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עמוד בית
Sun, 26.05.24

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February 2024
Yoad M. Dvir, Yehuda Shoenfeld MD FRCP MaACR

In the grand theater of modern medicine, artificial intelligence (AI) has swiped the lead role, with a performance so riveting it deserves an Oscar, or at least a Nobel. From the intricate labyrinths of our arteries to the profound depths of our peepers, AI is the new maestro, conducting symphonies of data with the finesse of a seasoned virtuoso [1,2].

Sotirios G. Tsiogkas MD, Yoad M. Dvir, Yehuda Shoenfeld MD FRCP MaACR, Dimitrios P. Bogdanos MD PhD

Over the last decade the use of artificial intelligence (AI) has reformed academic research. While clinical diagnosis of psoriasis and psoriatic arthritis is largely straightforward, the determining factors of a clinical response to therapy, and specifically to biologic agents, have not yet been found. AI may meaningfully impact attempts to unravel the prognostic factors that affect response to therapy, assist experimental techniques being used to investigate immune cell populations, examine whether these populations are associated with treatment responses, and incorporate immunophenotype data in prediction models. The aim of this mini review was to present the current state of the AI-mediated attempts in the field. We executed a Medline search in October 2023. Selection and presentation of studies were conducted following the principles of a narrative–review design. We present data regarding the impact AI can have on the management of psoriatic disease by predicting responses utilizing clinical or biological parameters. We also reviewed the ways AI has been implemented to assist development of models that revolutionize the investigation of peripheral immune cell subsets that can be used as biomarkers of response to biologic treatment. Last, we discussed future perspectives and ethical considerations regarding the use of machine learning models in the management of immune-mediated diseases.

January 2024
Yehuda Shoenfeld MD, Joshua Shemer MD, Gad Keren MD

Twenty-five years ago, we, the undersigned together with the chairman of the Israel Medical Association at the time, Prof. Yoram Blachar, and the Secretary General of the Israel Medical Association, Adv. Leah Wapner, joined forces to found an Israeli medical journal in English. The purpose of this journal was to present to the world Israeli clinical medicine and medical research. That journal is none other than the Israel Medical Association Journal (IMAJ), and in 2023 its 300th issue was published. In 2024 we keep going, taking pride in the fact that every one of those past 300 issues has been published and dispatched on time, without delay, regardless of any circumstances.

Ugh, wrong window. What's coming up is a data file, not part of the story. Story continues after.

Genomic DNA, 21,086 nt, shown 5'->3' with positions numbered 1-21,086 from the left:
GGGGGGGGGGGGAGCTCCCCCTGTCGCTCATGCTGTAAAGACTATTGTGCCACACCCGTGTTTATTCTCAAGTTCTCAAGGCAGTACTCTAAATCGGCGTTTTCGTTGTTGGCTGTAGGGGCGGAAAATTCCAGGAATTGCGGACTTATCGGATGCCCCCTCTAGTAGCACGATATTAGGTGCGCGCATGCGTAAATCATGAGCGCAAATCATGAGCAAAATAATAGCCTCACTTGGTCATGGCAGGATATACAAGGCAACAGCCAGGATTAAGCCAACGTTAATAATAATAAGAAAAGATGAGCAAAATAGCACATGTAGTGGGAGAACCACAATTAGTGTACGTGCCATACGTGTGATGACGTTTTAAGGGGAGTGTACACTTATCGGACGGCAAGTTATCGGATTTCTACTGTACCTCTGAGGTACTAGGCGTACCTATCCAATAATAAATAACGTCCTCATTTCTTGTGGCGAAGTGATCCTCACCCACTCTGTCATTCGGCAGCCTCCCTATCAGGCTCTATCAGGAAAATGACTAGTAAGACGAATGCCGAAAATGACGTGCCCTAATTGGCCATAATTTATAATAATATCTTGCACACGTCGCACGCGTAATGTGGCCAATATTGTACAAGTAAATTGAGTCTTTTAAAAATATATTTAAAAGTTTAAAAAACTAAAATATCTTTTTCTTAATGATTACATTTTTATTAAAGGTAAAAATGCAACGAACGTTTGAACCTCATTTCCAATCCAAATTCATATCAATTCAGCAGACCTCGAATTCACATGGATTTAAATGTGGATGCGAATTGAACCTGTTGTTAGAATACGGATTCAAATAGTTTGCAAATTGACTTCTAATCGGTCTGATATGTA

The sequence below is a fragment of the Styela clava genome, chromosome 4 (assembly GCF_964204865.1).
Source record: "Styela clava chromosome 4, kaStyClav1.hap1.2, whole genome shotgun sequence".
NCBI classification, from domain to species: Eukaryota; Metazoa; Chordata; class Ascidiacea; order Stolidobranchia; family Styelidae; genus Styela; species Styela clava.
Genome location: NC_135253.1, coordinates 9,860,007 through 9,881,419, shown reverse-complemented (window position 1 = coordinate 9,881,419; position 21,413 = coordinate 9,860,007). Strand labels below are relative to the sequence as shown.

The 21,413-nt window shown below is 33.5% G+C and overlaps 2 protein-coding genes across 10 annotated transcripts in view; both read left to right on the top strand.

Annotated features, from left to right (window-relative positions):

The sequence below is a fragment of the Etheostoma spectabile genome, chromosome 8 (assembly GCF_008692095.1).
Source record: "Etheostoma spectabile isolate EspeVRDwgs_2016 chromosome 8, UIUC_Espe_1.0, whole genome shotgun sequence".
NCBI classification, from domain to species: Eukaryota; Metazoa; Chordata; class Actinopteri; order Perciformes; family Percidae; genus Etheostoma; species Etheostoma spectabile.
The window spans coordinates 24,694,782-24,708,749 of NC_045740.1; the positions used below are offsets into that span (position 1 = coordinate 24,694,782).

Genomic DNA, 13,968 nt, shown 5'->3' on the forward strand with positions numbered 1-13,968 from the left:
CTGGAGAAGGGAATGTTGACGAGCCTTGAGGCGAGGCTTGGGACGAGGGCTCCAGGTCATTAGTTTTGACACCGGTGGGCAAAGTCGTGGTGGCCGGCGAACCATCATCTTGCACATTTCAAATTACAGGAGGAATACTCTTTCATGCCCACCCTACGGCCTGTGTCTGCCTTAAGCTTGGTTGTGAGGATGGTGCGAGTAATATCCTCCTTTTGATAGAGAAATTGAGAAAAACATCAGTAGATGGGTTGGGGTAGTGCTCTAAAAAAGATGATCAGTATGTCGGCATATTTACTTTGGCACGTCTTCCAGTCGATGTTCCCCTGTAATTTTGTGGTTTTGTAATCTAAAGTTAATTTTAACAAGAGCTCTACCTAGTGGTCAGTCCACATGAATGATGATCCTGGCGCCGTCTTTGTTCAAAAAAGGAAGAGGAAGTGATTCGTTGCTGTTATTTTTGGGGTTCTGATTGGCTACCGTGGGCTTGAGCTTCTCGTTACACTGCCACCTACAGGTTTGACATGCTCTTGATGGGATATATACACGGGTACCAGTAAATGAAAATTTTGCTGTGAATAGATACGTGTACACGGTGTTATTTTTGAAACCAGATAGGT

December 2023
Chen Kugel MD, Dana Arnheim MD, Arad Dotan BSc, Maya Furman MD, Yehuda Shoenfeld MD FRCP MaACR

On 7 October 2023, a large-scale invasion by armed Hamas terrorists occurred in southern Israel. Approximately 1500 militants breached the Gaza security barrier using tractors, RPGs, and explosives. Concurrently, the terrorists utilized various means including armed vehicles, motorized paragliders, sea incursions, and a massive rocket attack launched toward Israel. On entering Israeli territory, the militants dispersed and targeted several towns, kibbutzim (collective communities), and Israel Defense Forces (IDF) military bases near Gaza. This strategy resulted in a death toll exceeded 1300 civilians and soldiers. In addition, more than 240 individuals were abducted. This attack occurred in one day. In this article, we introduce the Israeli National Institute of Forensic Medicine, which specialized in forensic analysis during mass casualty incidents, and pivotal role it played on 7 October. We present a detailed discussion on methods, challenges, and adaptations the institute took in response to the event of 7 October.

November 2023
Nitsa Nacasch MD, Netta Shoenfeld MSW, Ilanit Wul BA, Michael Polliack MD, Mark Weiser MD